The customer’s always right, right? Small businesses, freelance service providers and contracted professionals have enough interactions with clients to know that it’s a lot more complicated than that.
The customer service relationship is probably the most unequal one in commerce, and there’s nothing really wrong with that. Beyond extreme unpleasant cases (in which it doesn’t matter how good or bad the service actually was), clients understand their position of power but will mostly be appreciative for good and attentive service.
One of the important elements of excellent service is the actual communication with the client. Often what you say matters less than how you say it, and this can go both ways – your communication style can influence the interaction both for better and for worse.
To help you prevent troublesome interactions, allow us to suggest a list of things you certainly DO NOT want to say to your clients:
|“There’s nothing wrong with this product.” Even if you are confident that your goods are in perfect shape, don’t accuse your client of lack of understanding, or even worse, lying. Ask them to guide you through what they did, what happened and then gently correct them if you notice an error.|
|“Could you try again later?” You don’t want to let a client feel like their time doesn’t matter, and that they’re not important enough for you to give them prompt service. Sure, there will be times you will not be able to assist right away. In these cases, apologize for the delay, ask them whether another time will be all right with them, and offer some kind of reward for their patience.|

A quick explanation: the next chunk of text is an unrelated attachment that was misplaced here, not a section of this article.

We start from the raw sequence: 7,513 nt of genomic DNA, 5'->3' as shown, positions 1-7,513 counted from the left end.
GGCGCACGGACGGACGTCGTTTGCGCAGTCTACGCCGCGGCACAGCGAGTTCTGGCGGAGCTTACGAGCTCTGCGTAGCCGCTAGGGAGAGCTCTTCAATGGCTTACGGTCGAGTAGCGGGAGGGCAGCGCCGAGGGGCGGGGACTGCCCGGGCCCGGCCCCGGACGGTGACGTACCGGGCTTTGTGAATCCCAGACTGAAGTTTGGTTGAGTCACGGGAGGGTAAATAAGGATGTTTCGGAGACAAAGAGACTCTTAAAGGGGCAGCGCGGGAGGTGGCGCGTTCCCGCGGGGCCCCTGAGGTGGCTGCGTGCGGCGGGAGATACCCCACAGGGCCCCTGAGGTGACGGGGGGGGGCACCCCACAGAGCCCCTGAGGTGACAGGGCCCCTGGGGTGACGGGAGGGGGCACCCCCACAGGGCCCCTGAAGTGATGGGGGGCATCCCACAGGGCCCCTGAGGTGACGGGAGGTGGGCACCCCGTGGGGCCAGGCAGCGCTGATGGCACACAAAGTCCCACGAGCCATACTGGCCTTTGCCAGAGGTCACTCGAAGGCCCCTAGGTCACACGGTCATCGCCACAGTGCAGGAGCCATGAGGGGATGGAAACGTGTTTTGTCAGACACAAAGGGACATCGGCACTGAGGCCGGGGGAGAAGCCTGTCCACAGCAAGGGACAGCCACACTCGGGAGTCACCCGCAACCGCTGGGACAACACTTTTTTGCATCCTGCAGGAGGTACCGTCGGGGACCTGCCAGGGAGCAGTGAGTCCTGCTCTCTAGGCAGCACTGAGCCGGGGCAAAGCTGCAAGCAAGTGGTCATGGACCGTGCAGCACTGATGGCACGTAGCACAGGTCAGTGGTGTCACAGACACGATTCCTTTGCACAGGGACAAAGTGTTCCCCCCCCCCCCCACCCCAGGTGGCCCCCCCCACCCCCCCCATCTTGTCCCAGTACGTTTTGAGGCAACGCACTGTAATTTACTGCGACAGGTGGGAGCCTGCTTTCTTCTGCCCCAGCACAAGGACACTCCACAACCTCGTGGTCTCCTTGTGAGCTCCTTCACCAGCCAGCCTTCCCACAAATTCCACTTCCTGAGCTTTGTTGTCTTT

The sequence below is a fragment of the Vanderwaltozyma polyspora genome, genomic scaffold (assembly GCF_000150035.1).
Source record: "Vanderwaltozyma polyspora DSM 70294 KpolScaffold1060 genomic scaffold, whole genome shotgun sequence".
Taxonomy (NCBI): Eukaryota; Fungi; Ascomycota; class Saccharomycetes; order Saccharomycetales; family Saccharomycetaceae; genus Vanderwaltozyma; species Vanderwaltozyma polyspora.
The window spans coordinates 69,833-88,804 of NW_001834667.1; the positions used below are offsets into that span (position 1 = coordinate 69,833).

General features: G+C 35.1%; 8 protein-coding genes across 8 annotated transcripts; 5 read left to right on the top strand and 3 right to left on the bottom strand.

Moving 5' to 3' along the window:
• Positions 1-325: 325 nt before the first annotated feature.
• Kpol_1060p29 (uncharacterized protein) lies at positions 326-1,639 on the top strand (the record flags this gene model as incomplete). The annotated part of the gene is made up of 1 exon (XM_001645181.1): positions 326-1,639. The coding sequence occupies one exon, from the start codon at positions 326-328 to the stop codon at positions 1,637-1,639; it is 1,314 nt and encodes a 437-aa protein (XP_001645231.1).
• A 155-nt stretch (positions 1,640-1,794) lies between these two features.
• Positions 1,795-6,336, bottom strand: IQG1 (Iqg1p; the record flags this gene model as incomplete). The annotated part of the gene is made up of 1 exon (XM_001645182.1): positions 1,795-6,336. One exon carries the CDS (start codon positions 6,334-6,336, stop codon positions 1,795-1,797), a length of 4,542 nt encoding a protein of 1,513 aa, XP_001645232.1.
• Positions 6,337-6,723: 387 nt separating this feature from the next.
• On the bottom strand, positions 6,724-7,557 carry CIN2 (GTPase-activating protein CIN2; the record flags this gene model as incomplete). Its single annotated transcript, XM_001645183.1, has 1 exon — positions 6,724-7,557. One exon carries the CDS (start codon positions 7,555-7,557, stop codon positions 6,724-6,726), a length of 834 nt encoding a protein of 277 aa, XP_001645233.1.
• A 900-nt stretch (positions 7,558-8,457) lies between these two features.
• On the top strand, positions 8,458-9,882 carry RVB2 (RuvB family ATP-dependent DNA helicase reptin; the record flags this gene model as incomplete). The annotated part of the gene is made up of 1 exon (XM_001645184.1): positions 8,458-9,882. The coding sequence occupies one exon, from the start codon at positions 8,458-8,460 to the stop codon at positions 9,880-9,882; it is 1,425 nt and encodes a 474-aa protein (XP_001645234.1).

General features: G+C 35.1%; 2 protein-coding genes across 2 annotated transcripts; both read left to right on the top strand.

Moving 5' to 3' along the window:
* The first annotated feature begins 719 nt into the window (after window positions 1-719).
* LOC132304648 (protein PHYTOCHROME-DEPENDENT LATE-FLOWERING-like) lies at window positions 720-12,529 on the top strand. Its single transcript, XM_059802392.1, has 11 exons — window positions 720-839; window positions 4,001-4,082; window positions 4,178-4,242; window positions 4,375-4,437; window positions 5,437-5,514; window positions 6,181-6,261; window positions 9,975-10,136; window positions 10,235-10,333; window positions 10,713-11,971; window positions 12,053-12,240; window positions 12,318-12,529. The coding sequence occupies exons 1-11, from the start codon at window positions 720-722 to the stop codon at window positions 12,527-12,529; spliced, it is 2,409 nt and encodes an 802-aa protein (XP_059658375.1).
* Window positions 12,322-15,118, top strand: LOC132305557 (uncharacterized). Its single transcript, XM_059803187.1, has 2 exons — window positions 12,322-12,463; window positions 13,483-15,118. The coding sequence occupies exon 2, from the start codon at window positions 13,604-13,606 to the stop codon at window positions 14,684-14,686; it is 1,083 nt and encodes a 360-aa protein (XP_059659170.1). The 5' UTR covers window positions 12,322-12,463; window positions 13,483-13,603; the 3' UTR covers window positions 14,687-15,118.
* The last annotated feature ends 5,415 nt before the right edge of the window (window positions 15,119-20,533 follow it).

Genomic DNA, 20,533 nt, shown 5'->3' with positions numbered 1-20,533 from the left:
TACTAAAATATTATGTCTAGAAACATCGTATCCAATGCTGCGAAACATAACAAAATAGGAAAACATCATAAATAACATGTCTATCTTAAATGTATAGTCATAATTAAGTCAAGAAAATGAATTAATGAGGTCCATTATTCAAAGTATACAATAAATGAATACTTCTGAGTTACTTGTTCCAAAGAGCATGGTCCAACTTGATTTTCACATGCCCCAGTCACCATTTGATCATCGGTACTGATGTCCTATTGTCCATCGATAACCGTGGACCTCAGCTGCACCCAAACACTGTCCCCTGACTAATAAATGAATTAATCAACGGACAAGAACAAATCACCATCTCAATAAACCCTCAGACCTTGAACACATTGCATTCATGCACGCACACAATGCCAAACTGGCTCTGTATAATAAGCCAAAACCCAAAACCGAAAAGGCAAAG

|“You should’ve read closer.” Who amongst us hasn’t missed the fine print once or twice? Even if you can’t do anything to change your clients’ order or to refund them, you should still make it clear that you value their business and try to come up with a possible compromise.|
|“I don’t know.” The right way to say this would be: “I’m not sure, but I will check this for you.” Not remembering every single detail is no big deal, but being indifferent about it sure is.|
|“That’s not how we do things here.” Newsflash: the client shouldn’t care about how you’re used to running your business. They care about how you can assist them, and even if you cannot, the proper reaction would be to express regret over the fact.|
|“I’m doing you a favor.” No, that’s almost never the case. Even if you feel that you’re being too generous, a satisfied customer is worth more than a few more bucks.|
|“That’s not my responsibility.” When a client approaches you with a concern or a problem, you need to serve them with a solution and not with further complications. You will not be able to address all of the issues your clients will ever have, but possibly you can point the ones you can’t help in the right direction, make things easy for them by offering personal guidance, or offer a shortcut that will make them feel like VIPs.|
|“Don’t worry about it.” If you believe that a client is overreacting or exaggerating in their concern over something, don’t just tell them they are wrong. Show them why their concern is void in a friendly and not condescending tone, and promise them personal assistance if anything unexpected happens.|
|“I don’t need your business.” If that had been the case you wouldn’t be in business, right? If you think a rude client has gone too far, don’t let the tones get aggressive and hostile. Simply tell them you can’t do anything to help them and ask them to kindly leave.|
|“This is none of my concern.” The underlying assumption of a customer service relationship is that the client’s satisfaction is THE major concern. If you appear to be careless about your clients’ needs – explicitly or implicitly – you are doing something fundamentally wrong that will cost you more than just one angry customer.|
Ready to take your business online? Create a free website with Wix!
Get The Wix Blog
Get the latest and freshest content on creating
& marketing your Wix website.